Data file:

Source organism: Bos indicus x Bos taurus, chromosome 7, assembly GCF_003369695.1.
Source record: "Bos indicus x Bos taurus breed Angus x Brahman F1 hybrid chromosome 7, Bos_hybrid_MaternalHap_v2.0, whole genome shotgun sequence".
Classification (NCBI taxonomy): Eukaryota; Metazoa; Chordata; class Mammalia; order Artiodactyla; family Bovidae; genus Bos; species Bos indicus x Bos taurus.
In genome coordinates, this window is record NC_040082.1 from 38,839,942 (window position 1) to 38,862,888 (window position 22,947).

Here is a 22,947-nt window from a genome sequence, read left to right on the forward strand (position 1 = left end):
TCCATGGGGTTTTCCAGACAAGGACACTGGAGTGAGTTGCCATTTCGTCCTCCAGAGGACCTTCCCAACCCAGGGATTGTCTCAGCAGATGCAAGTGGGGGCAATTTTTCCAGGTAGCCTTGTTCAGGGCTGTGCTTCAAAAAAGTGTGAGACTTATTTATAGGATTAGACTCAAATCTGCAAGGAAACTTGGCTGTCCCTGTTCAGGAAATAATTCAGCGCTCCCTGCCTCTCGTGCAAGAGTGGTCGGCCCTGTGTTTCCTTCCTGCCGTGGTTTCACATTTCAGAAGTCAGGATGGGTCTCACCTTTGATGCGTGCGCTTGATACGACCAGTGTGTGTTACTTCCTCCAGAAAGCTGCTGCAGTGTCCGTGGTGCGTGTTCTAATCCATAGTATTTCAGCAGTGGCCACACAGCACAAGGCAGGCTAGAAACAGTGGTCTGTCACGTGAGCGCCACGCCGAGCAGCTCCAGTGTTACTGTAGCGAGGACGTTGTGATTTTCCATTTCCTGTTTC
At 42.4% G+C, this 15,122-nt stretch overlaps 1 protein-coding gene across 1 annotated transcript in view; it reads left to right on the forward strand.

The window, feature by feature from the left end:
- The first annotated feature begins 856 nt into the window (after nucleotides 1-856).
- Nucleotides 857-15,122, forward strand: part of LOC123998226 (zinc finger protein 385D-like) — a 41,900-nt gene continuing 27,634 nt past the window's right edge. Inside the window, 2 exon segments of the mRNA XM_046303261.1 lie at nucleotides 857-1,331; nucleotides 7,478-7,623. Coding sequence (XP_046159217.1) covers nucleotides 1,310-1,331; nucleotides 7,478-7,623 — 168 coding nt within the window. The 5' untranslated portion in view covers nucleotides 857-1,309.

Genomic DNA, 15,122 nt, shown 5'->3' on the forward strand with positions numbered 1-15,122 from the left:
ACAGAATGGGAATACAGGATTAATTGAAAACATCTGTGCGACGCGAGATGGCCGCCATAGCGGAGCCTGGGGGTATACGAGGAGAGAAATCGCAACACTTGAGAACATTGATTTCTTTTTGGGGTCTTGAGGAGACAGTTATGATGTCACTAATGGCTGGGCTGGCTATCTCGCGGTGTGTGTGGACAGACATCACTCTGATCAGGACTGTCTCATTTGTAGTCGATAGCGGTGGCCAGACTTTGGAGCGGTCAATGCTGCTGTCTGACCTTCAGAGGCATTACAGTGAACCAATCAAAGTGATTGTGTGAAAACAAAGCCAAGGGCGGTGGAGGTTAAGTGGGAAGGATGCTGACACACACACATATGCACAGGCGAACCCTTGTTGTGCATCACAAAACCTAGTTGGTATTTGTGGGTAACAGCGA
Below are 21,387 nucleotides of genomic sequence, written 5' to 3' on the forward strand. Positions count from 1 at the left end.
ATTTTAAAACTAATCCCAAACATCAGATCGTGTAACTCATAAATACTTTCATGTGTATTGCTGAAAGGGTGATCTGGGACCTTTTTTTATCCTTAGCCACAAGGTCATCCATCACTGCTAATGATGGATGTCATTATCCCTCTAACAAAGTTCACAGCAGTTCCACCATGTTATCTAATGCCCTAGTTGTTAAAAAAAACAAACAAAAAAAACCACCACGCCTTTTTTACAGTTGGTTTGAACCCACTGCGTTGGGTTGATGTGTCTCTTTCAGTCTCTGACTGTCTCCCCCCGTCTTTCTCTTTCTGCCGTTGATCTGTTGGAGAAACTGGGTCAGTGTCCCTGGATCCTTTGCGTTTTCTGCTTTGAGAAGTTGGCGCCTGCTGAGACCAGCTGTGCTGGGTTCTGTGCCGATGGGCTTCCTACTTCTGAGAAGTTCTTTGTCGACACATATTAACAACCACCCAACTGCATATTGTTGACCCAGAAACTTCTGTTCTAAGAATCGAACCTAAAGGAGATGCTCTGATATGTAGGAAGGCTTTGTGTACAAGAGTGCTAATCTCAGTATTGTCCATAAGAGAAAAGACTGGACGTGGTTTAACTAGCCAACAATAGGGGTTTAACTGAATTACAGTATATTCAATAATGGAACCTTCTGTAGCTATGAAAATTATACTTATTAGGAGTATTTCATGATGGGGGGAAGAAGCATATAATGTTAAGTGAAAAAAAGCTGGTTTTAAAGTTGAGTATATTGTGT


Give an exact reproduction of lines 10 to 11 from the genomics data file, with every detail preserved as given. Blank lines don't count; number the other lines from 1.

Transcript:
- Nucleotides 857-15,122, forward strand: part of LOC123998226 (zinc finger protein 385D-like) — a 41,900-nt gene continuing 27,634 nt past the window's right edge. Inside the window, 2 exon segments of the mRNA XM_046303261.1 lie at nucleotides 857-1,331; nucleotides 7,478-7,623. Coding sequence (XP_046159217.1) covers nucleotides 1,310-1,331; nucleotides 7,478-7,623 — 168 coding nt within the window. The 5' untranslated portion in view covers nucleotides 857-1,309.

Genomic DNA, 15,122 nt, shown 5'->3' on the forward strand with positions numbered 1-15,122 from the left: